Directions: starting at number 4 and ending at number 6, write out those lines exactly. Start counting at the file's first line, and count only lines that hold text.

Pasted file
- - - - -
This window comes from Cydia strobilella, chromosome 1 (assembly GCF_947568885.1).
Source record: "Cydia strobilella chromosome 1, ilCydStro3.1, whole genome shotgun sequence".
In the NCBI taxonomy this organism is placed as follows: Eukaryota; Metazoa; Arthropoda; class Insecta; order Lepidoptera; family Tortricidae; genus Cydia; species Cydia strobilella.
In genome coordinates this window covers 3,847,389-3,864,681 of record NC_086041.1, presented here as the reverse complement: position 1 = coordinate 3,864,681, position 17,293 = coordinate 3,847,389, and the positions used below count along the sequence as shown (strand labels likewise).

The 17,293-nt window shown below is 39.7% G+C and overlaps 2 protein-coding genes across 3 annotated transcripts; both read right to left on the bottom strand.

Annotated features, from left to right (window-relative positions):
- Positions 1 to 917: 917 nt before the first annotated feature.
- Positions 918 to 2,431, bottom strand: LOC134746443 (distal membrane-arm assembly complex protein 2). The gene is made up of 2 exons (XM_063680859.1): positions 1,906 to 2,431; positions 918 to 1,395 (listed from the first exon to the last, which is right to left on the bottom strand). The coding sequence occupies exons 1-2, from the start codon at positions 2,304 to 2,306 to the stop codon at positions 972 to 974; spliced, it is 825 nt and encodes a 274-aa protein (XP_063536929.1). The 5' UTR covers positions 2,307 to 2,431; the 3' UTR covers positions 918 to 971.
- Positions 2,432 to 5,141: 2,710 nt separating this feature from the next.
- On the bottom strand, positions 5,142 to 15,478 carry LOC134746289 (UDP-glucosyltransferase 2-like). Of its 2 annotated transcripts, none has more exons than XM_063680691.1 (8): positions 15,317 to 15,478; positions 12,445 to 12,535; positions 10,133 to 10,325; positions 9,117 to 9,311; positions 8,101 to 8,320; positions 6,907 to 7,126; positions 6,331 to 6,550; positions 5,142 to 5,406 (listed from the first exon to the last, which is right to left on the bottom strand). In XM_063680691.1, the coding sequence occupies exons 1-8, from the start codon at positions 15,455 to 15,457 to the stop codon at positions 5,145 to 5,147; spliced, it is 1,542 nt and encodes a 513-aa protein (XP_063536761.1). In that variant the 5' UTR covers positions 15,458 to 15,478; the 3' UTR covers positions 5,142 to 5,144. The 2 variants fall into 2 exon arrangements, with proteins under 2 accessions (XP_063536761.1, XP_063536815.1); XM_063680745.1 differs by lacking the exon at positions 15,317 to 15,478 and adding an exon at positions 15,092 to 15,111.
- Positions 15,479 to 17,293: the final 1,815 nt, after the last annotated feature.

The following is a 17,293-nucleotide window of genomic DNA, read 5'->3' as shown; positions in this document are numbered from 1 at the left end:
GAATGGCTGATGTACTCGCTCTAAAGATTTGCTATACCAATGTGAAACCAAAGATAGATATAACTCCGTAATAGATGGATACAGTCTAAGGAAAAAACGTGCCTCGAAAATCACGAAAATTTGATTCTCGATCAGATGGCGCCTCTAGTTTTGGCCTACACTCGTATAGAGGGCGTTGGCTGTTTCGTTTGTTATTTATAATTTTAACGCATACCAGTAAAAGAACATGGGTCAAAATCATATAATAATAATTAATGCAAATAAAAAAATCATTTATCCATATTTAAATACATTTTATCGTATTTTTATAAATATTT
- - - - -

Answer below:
In genome coordinates this window covers 3,847,389-3,864,681 of record NC_086041.1, presented here as the reverse complement: position 1 = coordinate 3,864,681, position 17,293 = coordinate 3,847,389, and the positions used below count along the sequence as shown (strand labels likewise).

The 17,293-nt window shown below is 39.7% G+C and overlaps 2 protein-coding genes across 3 annotated transcripts; both read right to left on the bottom strand.

Annotated features, from left to right (window-relative positions):